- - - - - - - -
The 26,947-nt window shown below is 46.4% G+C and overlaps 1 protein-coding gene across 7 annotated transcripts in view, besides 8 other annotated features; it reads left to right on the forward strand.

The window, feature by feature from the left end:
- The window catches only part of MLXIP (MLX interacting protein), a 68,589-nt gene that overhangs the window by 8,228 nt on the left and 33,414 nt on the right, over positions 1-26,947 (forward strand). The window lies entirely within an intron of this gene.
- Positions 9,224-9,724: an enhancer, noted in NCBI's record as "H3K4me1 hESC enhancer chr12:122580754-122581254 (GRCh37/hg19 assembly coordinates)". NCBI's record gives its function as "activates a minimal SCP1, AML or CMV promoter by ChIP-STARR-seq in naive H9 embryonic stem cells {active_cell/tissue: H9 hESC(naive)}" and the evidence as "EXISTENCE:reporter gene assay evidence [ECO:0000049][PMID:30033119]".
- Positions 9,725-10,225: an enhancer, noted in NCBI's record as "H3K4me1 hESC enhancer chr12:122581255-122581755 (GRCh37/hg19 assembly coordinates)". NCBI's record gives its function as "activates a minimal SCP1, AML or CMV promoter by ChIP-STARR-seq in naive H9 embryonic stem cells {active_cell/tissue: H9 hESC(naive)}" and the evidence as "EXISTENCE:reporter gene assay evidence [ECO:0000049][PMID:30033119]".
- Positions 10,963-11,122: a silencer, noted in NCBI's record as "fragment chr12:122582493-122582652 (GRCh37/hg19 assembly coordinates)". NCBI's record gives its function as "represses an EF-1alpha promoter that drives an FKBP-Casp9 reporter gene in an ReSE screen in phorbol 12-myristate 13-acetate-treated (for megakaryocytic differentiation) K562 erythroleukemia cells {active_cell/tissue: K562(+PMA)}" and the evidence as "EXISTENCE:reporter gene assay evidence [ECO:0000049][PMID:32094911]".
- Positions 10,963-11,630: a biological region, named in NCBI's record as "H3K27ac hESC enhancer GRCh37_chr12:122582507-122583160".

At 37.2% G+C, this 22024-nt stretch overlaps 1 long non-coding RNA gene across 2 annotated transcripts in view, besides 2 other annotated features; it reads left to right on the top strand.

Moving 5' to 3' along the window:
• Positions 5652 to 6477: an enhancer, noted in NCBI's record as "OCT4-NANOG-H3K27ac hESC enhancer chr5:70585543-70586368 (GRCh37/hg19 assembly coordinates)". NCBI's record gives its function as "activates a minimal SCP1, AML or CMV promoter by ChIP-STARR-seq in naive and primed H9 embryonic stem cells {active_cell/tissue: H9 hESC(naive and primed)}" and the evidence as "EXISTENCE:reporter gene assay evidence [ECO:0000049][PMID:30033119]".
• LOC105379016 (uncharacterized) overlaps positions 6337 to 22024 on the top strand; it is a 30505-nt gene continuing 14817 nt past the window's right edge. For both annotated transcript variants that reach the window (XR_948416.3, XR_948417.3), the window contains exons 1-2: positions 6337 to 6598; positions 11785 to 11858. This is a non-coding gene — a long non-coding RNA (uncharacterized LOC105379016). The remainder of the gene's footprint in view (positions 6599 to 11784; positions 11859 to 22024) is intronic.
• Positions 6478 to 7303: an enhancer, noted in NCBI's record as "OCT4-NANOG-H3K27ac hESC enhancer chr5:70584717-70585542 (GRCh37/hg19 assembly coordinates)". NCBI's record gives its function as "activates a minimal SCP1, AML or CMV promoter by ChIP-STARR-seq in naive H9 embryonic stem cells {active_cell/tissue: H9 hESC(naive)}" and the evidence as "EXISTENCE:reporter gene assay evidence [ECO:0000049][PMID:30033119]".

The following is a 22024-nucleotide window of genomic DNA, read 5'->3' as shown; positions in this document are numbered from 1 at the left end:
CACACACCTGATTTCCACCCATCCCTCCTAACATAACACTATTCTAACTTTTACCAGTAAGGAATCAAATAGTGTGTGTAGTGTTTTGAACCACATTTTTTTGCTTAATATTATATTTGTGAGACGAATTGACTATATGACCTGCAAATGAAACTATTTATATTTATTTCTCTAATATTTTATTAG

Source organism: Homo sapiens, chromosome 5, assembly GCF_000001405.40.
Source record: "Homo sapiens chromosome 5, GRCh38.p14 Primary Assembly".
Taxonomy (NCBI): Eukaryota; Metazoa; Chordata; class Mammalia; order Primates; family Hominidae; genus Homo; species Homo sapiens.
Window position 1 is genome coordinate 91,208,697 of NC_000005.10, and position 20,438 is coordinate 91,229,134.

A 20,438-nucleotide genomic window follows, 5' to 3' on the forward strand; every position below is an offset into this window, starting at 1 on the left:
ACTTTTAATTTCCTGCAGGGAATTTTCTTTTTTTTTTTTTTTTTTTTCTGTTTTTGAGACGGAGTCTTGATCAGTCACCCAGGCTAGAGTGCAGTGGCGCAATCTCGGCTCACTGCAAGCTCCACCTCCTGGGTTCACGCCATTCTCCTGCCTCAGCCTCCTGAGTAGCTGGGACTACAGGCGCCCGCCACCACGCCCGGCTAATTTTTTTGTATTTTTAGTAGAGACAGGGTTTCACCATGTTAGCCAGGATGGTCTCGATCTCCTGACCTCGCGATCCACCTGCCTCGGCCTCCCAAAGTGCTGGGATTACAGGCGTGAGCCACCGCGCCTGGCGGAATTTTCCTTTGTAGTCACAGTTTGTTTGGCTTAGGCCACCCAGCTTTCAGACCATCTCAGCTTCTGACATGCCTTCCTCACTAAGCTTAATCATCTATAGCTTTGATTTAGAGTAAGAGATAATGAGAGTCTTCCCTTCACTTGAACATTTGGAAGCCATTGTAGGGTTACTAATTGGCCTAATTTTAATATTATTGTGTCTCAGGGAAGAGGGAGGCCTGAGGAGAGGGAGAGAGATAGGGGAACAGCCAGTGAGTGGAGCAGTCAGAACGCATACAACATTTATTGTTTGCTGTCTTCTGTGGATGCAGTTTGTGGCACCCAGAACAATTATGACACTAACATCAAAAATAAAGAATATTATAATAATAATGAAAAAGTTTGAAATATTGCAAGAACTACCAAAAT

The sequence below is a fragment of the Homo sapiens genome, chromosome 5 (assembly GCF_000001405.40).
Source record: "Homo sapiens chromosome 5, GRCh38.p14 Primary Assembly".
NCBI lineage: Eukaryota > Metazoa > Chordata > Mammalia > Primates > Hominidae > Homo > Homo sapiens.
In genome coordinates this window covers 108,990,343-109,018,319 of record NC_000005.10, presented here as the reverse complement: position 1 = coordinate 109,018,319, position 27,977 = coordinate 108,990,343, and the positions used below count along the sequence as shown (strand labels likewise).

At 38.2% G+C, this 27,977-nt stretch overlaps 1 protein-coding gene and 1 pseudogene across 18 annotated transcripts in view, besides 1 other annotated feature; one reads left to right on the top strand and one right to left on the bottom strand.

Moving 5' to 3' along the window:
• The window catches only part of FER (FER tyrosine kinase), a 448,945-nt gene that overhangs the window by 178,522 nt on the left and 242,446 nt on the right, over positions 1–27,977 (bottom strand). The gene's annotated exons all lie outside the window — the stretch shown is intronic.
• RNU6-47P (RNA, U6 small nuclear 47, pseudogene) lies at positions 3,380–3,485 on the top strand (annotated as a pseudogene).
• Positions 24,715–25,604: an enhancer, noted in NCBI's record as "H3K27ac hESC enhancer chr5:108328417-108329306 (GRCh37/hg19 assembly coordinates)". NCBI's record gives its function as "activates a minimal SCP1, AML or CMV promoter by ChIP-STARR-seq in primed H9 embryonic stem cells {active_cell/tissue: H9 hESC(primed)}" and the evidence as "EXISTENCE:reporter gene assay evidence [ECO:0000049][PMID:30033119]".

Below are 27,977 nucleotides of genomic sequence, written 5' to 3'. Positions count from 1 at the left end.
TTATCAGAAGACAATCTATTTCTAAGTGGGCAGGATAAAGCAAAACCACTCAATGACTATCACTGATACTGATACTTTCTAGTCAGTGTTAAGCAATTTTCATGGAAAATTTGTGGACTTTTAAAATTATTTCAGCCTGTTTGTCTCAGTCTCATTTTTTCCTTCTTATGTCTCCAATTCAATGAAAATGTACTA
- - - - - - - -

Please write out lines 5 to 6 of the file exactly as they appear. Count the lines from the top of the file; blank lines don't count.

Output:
- Positions 9,725-10,225: an enhancer, noted in NCBI's record as "H3K4me1 hESC enhancer chr12:122581255-122581755 (GRCh37/hg19 assembly coordinates)". NCBI's record gives its function as "activates a minimal SCP1, AML or CMV promoter by ChIP-STARR-seq in naive H9 embryonic stem cells {active_cell/tissue: H9 hESC(naive)}" and the evidence as "EXISTENCE:reporter gene assay evidence [ECO:0000049][PMID:30033119]".
- Positions 10,963-11,122: a silencer, noted in NCBI's record as "fragment chr12:122582493-122582652 (GRCh37/hg19 assembly coordinates)". NCBI's record gives its function as "represses an EF-1alpha promoter that drives an FKBP-Casp9 reporter gene in an ReSE screen in phorbol 12-myristate 13-acetate-treated (for megakaryocytic differentiation) K562 erythroleukemia cells {active_cell/tissue: K562(+PMA)}" and the evidence as "EXISTENCE:reporter gene assay evidence [ECO:0000049][PMID:32094911]".